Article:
The idea of ‘green fuels’ is gaining some traction, and one such fuel is methanol, which Geely Group has been investing in heavily since 2005. In their application of green methanol as a fuel, the brand has taken a holistic approach to consider the entire ecosystem of methanol fuel, from production using renewable methods to active use cases across China. 

Geely’s work with the production of ‘green methanol’ takes us back to 2015 when they invested in a  little-known Icelandic company called Carbon Recycling International (CRI). Based just outside of  Reykjavik, CRI had been looking at ways to make productive use of the naturally produced carbon dioxide created by the island’s volcanic activity. 

By capturing the carbon dioxide and combining it with hydrogen, produced via electrolysis at the CRI plant using renewable energy, CRI was able to produce green methanol as a fuel, taking a waste product that would enter the atmosphere of its own accord and repurposing it.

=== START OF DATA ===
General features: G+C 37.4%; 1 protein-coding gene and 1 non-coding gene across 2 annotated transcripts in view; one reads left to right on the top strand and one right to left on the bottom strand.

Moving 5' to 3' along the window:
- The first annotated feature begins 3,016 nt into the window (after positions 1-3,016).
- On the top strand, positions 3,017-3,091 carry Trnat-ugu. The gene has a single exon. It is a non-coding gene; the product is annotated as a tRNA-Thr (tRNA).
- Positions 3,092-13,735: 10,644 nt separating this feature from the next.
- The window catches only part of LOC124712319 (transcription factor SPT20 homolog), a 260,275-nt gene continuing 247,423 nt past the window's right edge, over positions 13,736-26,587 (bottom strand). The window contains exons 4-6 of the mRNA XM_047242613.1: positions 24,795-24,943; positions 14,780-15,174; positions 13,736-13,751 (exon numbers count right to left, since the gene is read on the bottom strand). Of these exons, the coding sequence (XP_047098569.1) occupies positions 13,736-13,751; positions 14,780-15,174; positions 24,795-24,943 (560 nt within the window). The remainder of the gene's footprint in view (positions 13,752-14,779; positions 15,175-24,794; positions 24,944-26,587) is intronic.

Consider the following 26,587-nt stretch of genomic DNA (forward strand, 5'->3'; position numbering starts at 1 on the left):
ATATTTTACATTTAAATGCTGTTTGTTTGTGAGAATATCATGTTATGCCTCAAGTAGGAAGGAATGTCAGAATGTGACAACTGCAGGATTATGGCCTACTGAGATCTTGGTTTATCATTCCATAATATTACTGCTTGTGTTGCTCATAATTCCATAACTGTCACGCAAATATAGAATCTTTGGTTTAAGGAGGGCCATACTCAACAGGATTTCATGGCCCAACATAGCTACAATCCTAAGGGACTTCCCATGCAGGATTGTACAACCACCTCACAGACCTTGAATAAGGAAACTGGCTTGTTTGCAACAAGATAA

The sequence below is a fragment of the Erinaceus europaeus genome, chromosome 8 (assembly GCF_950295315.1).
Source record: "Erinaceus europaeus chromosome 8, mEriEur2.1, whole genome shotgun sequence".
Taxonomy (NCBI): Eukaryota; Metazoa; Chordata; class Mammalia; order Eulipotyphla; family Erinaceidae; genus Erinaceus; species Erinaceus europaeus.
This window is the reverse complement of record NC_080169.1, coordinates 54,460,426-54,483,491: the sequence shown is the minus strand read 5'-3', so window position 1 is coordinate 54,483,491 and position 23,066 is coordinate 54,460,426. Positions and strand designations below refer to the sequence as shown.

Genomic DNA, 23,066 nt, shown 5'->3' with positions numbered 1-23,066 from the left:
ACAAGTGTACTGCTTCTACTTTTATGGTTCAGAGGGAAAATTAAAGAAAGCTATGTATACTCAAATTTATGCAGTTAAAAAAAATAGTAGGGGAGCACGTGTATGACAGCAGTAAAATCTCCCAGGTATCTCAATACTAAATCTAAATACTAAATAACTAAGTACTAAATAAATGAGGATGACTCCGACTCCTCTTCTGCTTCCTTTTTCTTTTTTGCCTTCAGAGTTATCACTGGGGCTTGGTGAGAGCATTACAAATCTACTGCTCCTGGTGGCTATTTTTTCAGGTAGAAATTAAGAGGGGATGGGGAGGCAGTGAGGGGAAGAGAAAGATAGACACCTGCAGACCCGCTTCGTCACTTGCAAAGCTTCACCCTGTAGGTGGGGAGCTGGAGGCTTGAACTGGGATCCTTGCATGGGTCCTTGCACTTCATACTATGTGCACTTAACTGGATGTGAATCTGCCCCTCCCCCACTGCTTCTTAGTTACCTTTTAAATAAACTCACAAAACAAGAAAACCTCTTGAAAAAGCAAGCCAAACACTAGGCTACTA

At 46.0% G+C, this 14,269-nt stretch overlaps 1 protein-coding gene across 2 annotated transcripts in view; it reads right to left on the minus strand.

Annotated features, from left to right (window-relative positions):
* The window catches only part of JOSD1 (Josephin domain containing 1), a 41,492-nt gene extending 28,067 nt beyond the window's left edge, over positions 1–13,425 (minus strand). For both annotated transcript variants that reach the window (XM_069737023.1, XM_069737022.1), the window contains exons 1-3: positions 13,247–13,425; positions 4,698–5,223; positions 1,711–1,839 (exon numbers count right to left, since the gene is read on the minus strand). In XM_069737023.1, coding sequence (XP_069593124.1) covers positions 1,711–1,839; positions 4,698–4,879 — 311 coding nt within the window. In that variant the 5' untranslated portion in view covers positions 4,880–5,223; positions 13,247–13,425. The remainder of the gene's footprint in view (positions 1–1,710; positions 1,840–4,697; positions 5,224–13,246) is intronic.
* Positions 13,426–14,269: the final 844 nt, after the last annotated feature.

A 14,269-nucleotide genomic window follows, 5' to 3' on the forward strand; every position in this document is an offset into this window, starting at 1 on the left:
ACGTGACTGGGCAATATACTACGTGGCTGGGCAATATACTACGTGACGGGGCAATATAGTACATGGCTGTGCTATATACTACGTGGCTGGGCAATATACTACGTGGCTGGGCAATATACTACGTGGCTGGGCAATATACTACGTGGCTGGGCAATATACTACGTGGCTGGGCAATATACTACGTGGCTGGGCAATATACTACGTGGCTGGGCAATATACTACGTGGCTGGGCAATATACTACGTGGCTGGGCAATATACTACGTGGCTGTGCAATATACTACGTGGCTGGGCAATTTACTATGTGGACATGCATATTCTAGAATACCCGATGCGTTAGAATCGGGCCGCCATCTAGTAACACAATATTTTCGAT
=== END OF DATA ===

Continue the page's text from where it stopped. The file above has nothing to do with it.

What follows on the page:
The success of this program impressed Geely enough to bring the technology back to China where they constructed the country’s first carbon dioxide-to-methanol recycling plant in Anyang. However, rather than using volcanic activity to generate carbon dioxide, Geely instead looked to tackle the more prominent issue of carbon emissions from heavy industry, to prevent them from entering the atmosphere at the source. 

Heavy industry is one of the planet’s largest polluters and, while many different efforts are being taken to reduce the impact the different production methods have on the environment, some things are not easy to make cleanly. With carbon capture technology, Geely can take that waste carbon dioxide from heavy industry before it enters the atmosphere and repurpose it as a different, cleaner burning fuel,  methanol.